Right by the Raspail Métro station, painted on the sidewalk is a little reminder of the iconic movie, À Bout de Souffle (Breathless). The 1960 movie, starring Jean Seberg and Jean-Paul Belmondo, kicked off the French New Wave movement in cinematography.
The final scenes of this drama were shot in the 14th arrondissement of Paris on rue Campagne-Première, just a few steps away from this street art. On rue Campagne-Première there is a café named in honour of the film.
Jean Seberg who died tragically before her time is buried nearby in the Montparnasse Cemetery.
9. Stroll Along Rue Campagne- Première In Montparnasse Paris
It is impossible to walk down rue Campagne-Premiére in the 14th arrondissement of Paris without noticing the stunning ceramics on the building at #31 and #31bis. The building was built in 1910 to house artist studios, hence the large, stylish windows.
Do you remember that Henri Guimard, with his Art Nouveau building Castel Béranger, won the award for the most beautiful façade in the City of Paris in 1898? This building, on rue Campagne-Première, won the same award in 1911.
The ceramicist Alexandre Bigot, responsible for this showstopper, collaborated with many Parisian architects. such as Henri Guimard and André Arfvidson. He also worked with Jules Lavirotte whose unmissable façade is at 29 avenue Rapp in the 7th arrondissement.
10. Have An Apéro At La Coupole In Paris 14eme
Stepping into La Coupole you’ll know immediately what the fuss is about. This historic brasserie, which opened in 1927, is impressive. Take in the stunning columns painted by famous artists such as Chagall and Brancusi, the tables set just so and the iconic photos lining the walls of famous guests over the years.
Some of the great Parisians such as Jean-Paul Sartre, Simone de Beauvoir and Josephine Baker used to meet here, right in Paris 14eme, to write and exchange ideas. Sigh. Take a seat and soak up some of the intellectual energy!
La Coupole: 102 Blvd de Montparnasse
11. Amble Up Rue Des Thermopyles In The 14th Arrondissement
If you are looking for a little bit of the country in Paris, wander up rue des Thermopyles in the 14th arrondissement. It’s a quiet oasis in a thriving city. Enjoy the greenery and cascading flowers as you wander up the street. You might wonder if you are actually still in Paris!
12. Discover Villa D’Alésia In The 14th Arrondissement Of Paris
Villa d’Alésia, in Paris 14, is lined with art deco homes and boasts the former atelier of Henri Matisse. Take your time and enjoy the architecture and be sure to sit in the lovely calm of Square Lionel-Assouad, where chances are you will not see another tourist.
13. Visit The Musée De La Libération De Paris In Paris 14eme
The name of this museum in the 14th arrondissement of Paris is long: Musée de la Liberation Paris Musée du général Leclerc Musée Jean Moulin. This little gem of a free museum is one that packs a wallop. The brute facts of the Paris occupation during WWII and the collaborators, the resistance, the heroes and the round-up of the Jewish families is all sobering. It is well laid out with English display boards.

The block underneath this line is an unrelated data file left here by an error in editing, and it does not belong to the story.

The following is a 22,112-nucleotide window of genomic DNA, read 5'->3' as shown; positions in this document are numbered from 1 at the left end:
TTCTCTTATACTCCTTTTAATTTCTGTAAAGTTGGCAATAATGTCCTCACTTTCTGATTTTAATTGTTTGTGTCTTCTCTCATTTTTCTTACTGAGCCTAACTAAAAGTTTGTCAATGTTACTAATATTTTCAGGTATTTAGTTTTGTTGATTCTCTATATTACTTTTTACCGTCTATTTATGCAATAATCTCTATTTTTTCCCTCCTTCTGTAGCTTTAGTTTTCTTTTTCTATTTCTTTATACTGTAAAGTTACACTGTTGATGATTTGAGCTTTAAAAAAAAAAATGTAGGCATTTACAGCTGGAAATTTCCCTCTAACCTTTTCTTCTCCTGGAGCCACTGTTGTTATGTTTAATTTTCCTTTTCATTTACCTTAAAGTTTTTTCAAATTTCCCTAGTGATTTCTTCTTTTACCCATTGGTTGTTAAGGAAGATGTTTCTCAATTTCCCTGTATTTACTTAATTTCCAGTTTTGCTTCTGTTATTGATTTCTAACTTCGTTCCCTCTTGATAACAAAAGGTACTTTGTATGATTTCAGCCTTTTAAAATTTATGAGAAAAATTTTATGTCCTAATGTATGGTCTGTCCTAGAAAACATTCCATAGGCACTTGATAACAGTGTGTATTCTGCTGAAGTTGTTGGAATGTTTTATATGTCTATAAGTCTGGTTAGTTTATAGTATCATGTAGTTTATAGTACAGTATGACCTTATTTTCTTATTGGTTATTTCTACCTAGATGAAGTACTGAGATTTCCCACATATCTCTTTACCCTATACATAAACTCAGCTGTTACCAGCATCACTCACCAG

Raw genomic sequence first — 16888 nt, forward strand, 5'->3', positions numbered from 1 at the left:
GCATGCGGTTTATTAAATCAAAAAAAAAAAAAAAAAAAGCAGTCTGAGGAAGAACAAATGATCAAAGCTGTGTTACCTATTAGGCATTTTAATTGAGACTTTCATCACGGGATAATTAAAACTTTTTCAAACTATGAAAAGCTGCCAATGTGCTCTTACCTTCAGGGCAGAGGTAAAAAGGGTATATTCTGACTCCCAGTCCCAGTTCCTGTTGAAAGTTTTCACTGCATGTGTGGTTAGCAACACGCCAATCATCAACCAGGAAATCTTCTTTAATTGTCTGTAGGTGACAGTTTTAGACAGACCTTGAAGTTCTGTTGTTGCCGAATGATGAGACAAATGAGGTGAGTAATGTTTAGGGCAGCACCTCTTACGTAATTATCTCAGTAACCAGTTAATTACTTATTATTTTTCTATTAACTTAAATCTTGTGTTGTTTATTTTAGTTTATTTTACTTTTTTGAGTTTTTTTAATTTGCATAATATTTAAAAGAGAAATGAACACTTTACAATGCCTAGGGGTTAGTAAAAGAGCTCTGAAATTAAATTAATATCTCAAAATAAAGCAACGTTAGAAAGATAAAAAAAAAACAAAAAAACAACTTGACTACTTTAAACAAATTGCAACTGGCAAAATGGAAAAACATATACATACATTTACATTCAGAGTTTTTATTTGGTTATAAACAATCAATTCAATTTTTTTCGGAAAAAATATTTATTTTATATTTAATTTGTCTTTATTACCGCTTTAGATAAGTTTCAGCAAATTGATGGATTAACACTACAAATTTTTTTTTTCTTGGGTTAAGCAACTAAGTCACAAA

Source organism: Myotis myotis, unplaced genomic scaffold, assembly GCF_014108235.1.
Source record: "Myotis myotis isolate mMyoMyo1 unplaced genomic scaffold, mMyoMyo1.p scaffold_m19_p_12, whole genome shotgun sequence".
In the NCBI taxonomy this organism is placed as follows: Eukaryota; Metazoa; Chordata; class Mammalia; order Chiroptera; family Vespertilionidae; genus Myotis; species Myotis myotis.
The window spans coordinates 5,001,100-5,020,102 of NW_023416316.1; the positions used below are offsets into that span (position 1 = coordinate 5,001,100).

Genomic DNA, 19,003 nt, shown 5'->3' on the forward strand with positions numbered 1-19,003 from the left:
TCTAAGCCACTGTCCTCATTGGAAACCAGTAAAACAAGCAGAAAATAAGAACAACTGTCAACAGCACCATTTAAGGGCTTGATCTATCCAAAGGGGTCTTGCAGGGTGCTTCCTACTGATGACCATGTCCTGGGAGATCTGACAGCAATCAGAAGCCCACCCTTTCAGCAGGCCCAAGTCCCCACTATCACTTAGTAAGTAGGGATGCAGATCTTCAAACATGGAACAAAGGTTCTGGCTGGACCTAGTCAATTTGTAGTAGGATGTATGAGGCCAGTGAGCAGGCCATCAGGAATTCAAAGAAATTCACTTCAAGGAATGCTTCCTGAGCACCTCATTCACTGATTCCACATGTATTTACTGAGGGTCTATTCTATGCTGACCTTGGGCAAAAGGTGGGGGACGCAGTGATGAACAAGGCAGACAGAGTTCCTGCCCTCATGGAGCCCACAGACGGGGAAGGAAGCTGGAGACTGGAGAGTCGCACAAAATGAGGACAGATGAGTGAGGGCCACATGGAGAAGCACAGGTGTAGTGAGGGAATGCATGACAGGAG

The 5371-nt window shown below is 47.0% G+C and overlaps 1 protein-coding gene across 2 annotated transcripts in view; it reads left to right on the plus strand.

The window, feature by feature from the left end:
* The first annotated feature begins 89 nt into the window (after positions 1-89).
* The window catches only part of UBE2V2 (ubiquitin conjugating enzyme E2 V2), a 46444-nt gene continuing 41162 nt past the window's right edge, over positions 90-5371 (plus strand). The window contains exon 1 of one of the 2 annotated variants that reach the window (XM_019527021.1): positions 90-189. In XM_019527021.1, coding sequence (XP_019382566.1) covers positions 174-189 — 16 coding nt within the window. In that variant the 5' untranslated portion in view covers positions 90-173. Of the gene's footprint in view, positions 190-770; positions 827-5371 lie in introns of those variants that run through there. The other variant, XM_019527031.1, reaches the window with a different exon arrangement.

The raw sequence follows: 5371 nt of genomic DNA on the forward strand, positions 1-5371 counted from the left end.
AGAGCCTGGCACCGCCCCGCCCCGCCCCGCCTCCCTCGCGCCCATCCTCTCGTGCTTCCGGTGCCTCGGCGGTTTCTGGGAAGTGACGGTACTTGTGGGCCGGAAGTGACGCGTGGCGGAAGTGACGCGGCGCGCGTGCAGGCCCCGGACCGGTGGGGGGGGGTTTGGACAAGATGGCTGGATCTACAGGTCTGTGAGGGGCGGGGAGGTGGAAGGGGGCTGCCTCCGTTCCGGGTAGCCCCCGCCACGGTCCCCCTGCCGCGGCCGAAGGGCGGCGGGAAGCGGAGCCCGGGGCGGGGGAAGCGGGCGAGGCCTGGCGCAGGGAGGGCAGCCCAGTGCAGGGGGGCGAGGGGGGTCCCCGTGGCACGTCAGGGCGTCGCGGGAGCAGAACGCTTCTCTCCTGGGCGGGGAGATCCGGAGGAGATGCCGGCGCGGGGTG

Tip: Visit Colonel Rol-Tanuy’s command post during the liberation of Paris, 100 steps underground with no lift. Book your spot well in advance. There are 3-D tours available which give the sense of how the resistance movement operated in the bowels of Paris.
14. Gaze At The Nave Of Eglise Notre-Dame Du Travail
Église Notre-Dame du Travail, the Church of Our Lady of Labour, in the 14th arrondissement just doesn’t look like a typical Catholic church. At least not the interior which is reminiscent of the Eiffel Tower.
Finished in 1902, the nave of Église Notre-Dame du Travail was built of steel and iron inviting the mostly working-class residents in the area to join in worship together.
Église Notre-Dame du Travail 59 rue Vercingétorix
15. See A Show On Rue De La Gaîté In The 14th Arrondissement Of Paris
Walk up rue de la Gaîté in the 14th arrondissement of Paris. This street, Cheerfulness Road, is full of cabarets, theatres and La Comedie Italienne. Who’s up for going to see a show?
I would love to see a show here. Perhaps at the only Italian Theatre in France or at the fully restored Théâtre Montparnasse from the 1880s.
Métro: Edgar Quinet
16. Sip A Glass Of Natural Wine In Paris 14eme
You feel a bit like family at Bobance Bar and Cave. as the friendly owner welcomes you to sample some natural wines. The tables spill into the buzzing courtyard and the natural wines flow. Settle on your choice of wine, pair it with oysters or a delicious charcuterie board and sit back and enjoy the village feel here in the 14th arrondissement of Paris.
17. Go Hungry To rue Daguerre In Paris 14
I love rue Daguerre. When I lived in the 14th arrondissement of Paris, this bustling market street was my go-to for fresh produce, fish and delicious pâtisseries. You can always count on me to know where the great pâtisseries are. On rue Daguerre, you’ll find an Aux Merveilleux de Fred and a Maison Thevenin which happens to have “to die for” florentines!
Stroll awhile, fill your basket and then stop for a coffee at one of the cafés.
18. Visit Parc Montsouris In The 14th Arrondissment Of Paris
Parc Montsouris was my lifeline during confinement in November 2020. Luckily it was within (just barely) the one-kilometre limit that we were allowed to roam.
It’s a beautiful park where you’ll find a lake, joggers, stunning trees, beehives, a water station with carbonated water, and a meteorological observatory. This typical Parisian park, in the 14th arrondissement, was inaugurated in 1875 and is one of Paris’s largest parks. If you are looking to find a truly Parisian experience, spend a while in Parc Montsouris.
19. Sip Coffee At The Hexagone Café In Paris 14
Did you know that France is often referred to as “La Hexagone” much as Italy is referred to as “the Boot.” Stop by this minimalist café, the Hexagone Café, in Paris 14eme and have an excellent latte. It’s the perfect place to come with a friend, a book, or a journal as there is no wifi!
I hope you love getting off the beaten path in Paris 14 as much as I do. What would you do first in the 14th arrondissement of Paris?
Until next time,